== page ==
13. February | 2020

How to address the big questions? International workshop discusses research perspectives on social and ecologic transformations

The former research department "Institutional Change and Regional Public Goods" research department examines fundamental socio-ecological transformation processes. It seeks to produce in-depth analyses to make sense of the complex societal challenges we face today. But that is easier said than done. Should we apply a bird's eye perspective to study broad causal relationships? Or instead zoom in and focus on individual cases and what makes them unique? On January 27, 2020, renowned scholars Gretchen Bakke, Dominic Boyer and Cymene Howe attended a departmental workshop to discuss these and other questions.  

The IRS endeavours to find answers to the pressing societal questions of our times. This is why the former research department "Institutional Change and Regional Public Goods" examines how Germany can successfully see though its "Energiewende," or energy transition. Similarly, the department studies what cities can do to adapt to climate change, and whether it is possible to transition into a post-growth society. Scholars largely take a qualitative approach meaning they hope to derive key insights by conducting in-depth studies of urban and regional transformation strategies, for example. They prefer this to analysing structures and systems on the macro-level, as such studies tend to entail problematic assumptions and generalisations. The question, however, arises as to whether case studies allow us to draw conclusions regarding the big questions of our times.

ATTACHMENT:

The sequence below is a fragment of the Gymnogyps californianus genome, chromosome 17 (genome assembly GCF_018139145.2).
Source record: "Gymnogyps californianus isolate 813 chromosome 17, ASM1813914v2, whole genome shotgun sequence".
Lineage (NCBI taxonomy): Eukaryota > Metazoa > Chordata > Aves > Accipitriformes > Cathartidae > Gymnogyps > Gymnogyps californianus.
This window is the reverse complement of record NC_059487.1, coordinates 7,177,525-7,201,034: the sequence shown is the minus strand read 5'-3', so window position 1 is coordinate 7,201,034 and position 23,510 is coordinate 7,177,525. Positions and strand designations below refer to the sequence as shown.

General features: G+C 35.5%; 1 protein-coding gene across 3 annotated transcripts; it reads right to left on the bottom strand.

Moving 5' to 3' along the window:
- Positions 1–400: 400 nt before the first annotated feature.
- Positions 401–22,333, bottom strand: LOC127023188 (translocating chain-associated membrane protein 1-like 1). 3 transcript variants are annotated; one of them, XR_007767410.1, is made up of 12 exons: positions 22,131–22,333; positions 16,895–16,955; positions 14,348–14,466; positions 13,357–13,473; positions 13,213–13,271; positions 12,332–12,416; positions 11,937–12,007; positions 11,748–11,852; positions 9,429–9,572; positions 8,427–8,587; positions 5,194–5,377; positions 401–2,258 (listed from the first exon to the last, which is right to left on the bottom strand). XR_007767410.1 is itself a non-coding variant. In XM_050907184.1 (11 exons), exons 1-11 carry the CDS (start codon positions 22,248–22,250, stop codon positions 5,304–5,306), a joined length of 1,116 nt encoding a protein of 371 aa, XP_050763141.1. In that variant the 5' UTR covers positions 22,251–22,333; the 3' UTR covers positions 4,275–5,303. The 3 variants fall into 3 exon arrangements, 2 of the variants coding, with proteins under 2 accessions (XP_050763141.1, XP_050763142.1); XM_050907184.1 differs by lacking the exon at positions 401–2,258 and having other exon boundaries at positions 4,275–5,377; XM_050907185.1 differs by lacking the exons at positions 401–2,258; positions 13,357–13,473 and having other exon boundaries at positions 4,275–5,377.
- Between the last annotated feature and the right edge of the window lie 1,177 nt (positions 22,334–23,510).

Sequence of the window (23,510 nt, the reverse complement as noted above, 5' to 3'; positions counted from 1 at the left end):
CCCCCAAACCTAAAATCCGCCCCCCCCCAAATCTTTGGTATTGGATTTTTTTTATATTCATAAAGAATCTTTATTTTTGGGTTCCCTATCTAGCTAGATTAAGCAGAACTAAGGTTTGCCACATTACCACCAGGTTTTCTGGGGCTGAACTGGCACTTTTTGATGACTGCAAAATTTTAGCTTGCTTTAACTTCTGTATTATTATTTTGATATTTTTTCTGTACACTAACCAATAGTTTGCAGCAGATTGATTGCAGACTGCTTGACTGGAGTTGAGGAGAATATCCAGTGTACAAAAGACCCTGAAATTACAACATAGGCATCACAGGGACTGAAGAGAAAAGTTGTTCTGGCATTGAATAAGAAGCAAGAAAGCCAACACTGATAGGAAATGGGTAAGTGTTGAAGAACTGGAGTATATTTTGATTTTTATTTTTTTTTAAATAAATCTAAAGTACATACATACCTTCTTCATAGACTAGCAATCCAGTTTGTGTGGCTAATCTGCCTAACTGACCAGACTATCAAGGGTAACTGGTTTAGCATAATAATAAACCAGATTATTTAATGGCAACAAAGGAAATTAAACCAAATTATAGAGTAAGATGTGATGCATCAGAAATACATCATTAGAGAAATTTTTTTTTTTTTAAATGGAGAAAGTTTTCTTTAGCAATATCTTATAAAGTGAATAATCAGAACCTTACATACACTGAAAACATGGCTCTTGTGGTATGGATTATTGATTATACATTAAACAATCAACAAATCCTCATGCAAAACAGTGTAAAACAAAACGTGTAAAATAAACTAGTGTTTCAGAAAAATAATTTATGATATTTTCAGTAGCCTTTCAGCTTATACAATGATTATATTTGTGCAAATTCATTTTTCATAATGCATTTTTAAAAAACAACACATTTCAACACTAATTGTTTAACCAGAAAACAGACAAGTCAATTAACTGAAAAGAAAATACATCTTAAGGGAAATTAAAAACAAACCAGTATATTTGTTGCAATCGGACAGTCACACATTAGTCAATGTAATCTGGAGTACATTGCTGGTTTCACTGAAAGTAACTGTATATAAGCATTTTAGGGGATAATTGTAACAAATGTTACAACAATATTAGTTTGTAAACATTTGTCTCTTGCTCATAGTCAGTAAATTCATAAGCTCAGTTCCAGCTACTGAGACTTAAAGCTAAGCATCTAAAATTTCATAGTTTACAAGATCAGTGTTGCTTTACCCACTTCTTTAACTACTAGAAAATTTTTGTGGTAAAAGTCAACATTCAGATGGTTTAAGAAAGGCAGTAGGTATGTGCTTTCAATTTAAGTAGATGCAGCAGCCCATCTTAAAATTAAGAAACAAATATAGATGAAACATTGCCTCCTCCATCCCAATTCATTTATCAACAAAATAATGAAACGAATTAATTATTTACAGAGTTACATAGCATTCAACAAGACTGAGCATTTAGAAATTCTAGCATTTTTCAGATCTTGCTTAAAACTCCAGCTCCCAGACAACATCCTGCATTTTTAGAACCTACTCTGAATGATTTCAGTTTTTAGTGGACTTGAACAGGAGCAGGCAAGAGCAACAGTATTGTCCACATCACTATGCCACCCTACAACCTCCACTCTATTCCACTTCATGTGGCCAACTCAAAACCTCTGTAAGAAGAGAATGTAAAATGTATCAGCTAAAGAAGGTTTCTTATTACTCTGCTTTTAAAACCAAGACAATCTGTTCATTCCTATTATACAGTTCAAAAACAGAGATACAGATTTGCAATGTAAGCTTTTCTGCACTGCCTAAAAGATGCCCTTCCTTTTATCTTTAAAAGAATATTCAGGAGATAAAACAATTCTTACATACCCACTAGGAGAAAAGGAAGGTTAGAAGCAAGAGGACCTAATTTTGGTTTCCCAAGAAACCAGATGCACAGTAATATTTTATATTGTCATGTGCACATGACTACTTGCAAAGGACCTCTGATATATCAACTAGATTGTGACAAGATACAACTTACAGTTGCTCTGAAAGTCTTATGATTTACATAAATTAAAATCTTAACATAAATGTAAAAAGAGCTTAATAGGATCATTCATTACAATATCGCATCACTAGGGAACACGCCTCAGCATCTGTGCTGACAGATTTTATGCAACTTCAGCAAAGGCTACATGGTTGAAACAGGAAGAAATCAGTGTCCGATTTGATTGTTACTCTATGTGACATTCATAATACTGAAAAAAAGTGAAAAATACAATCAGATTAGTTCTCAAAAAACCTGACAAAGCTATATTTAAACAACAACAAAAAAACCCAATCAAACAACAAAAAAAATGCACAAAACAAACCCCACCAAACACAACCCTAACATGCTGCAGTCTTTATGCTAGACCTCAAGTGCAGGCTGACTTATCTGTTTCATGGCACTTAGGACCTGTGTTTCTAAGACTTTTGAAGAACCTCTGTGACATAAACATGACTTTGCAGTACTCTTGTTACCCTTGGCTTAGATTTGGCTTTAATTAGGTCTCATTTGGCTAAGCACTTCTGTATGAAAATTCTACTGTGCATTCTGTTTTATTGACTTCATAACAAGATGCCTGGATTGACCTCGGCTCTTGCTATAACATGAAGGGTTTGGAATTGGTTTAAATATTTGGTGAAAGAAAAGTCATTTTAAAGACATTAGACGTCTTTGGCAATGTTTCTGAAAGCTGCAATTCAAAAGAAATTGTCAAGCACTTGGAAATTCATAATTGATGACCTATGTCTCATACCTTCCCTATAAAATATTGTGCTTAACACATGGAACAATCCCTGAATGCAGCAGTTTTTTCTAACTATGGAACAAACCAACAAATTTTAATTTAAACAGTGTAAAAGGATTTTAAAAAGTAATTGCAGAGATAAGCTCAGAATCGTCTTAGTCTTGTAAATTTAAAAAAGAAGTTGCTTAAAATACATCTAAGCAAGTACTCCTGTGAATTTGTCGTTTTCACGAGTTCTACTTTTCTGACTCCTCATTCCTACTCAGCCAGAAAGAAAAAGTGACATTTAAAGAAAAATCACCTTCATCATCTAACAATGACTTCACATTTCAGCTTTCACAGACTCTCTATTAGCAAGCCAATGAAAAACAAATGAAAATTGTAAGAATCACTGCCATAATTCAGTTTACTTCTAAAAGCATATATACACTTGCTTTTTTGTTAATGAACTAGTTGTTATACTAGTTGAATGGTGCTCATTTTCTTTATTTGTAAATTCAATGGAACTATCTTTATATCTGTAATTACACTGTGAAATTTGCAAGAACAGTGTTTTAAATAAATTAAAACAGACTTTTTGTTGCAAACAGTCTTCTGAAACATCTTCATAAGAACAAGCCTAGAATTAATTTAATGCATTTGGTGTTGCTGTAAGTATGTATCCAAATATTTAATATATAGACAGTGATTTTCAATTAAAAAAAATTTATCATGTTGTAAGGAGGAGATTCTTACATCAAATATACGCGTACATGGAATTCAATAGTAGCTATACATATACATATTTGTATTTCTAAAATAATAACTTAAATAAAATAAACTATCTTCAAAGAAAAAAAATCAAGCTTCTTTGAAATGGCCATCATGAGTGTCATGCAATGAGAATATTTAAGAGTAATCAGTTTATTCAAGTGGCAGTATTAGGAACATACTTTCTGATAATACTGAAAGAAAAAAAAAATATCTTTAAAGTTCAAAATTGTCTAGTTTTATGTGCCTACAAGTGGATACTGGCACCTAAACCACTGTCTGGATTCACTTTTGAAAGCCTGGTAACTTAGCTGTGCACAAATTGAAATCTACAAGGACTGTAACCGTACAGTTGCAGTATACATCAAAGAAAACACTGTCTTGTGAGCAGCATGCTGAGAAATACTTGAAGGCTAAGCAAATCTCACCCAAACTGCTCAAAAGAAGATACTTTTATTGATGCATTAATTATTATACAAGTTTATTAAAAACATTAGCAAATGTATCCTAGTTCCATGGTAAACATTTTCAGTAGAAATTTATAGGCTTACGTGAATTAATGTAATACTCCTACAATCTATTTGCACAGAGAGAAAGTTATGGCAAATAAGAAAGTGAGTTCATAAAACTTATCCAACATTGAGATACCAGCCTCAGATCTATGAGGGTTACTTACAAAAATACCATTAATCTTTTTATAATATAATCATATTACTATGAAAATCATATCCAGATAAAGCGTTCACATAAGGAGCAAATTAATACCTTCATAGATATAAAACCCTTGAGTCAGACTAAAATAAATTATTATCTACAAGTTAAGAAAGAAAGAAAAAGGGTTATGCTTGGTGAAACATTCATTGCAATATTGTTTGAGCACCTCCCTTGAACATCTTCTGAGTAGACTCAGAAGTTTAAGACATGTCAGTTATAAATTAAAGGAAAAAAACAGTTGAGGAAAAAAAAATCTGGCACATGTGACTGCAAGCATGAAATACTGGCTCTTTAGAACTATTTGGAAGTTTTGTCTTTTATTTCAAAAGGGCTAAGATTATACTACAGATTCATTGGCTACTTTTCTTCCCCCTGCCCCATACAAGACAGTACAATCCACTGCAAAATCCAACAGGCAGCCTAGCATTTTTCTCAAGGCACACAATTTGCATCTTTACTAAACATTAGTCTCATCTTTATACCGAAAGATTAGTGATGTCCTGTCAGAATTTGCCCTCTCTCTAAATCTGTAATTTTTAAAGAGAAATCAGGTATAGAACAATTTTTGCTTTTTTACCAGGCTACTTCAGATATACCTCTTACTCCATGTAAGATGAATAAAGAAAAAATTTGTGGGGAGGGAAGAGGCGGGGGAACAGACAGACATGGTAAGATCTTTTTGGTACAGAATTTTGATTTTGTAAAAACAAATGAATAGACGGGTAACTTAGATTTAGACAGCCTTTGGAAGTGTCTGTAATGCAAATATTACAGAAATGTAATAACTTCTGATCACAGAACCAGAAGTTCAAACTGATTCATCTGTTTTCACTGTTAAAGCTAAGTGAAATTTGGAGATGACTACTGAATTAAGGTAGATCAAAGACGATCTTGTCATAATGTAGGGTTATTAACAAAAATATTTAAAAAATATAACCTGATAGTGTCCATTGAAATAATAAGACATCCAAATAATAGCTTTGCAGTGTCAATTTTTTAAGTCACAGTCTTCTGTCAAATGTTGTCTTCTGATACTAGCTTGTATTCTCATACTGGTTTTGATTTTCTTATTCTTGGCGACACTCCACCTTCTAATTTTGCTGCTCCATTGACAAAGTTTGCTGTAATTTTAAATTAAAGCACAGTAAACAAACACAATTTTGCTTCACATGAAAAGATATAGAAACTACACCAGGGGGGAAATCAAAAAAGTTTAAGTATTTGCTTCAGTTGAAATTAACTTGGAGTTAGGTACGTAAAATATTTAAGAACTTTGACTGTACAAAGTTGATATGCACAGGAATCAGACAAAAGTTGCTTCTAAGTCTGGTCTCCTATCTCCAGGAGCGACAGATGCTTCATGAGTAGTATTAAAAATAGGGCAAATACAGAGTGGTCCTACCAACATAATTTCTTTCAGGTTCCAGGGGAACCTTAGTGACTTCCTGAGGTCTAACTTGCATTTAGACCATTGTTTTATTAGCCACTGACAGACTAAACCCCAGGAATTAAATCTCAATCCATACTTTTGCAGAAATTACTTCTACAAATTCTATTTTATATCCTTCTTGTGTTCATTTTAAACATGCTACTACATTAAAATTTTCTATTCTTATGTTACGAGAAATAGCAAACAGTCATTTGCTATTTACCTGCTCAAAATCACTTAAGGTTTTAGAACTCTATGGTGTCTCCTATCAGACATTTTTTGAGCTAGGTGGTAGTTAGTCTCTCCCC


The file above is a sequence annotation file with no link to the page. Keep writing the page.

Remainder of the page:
At the end of January 2020, almost the entire department debated these questions with three internationally renowned guests who shared important new insights. Gretchen Bakke, Dominic Boyer and Cymene Howe, all three anthropologists, have not only researched socio-ecologic transformations, but also explored new ways of communicating science.

Gretchen Bakke is a Guest Professor at the Integrative Research Institute on Transformations of Human-Environment Systems (IRI THESys) at Humboldt University of Berlin. Her ethnographic study "The Grid: The Fraying Wires between Americans and our Energy Future", published in 2016, was written for the general public.

Dominic Boyer is the director of the Center for Energy and Environmental Research in the Human Sciences at Rice University, Houston (USA).

Cymene Howe is Associate Professor at Rice University. Together with Boyer, she analysed conflicts that emerged over wind power development in Mexico's Isthmus of Tehuantepec. In 2019, they published their findings in two separate books focusing on different angles: "Ecologics: Wind and Power in the Anthropocene" (Boyer), and "Energopolitics: Wind and Power in the Anthropocene" (Howe). Howe and Boyer also launched an initiative to place a commemorative plaque on Okjökull, an Icelandic glacier that has melted away due to global warming and has now been declared dead. Additionally, they produced a documentary about the glacier titled "Not OK. A Little Movie About a Small Glacier at the End of the World" (see link).

During the departmental workshop, Bakke, Howe and Boyer gave insights into how they work. They also discussed the potentials and limits of applying an ethnographic (i.e. immersive, observational and participatory) perspective to this socio-ecological crisis and concomitant societal challenges. The researchers then referred to an on-going social science project which drew inspiration from natural scientific research on the causality between melting Greenland ice and rising sea levels in South Africa. This, in turn, led workshop participants to reflect on the potentials of engaging in different forms of cooperation, including above and beyond the world of academia.

Ludger Gailing and Timmo Krüger then each held short presentations on their respective post-doctoral research projects. Following Gailing's input on energy spaces and Krüger's talk on post-growth transformations, a discussion emerged over how to identify "emblematic" cases particularly suited for generating insights on societal transformations.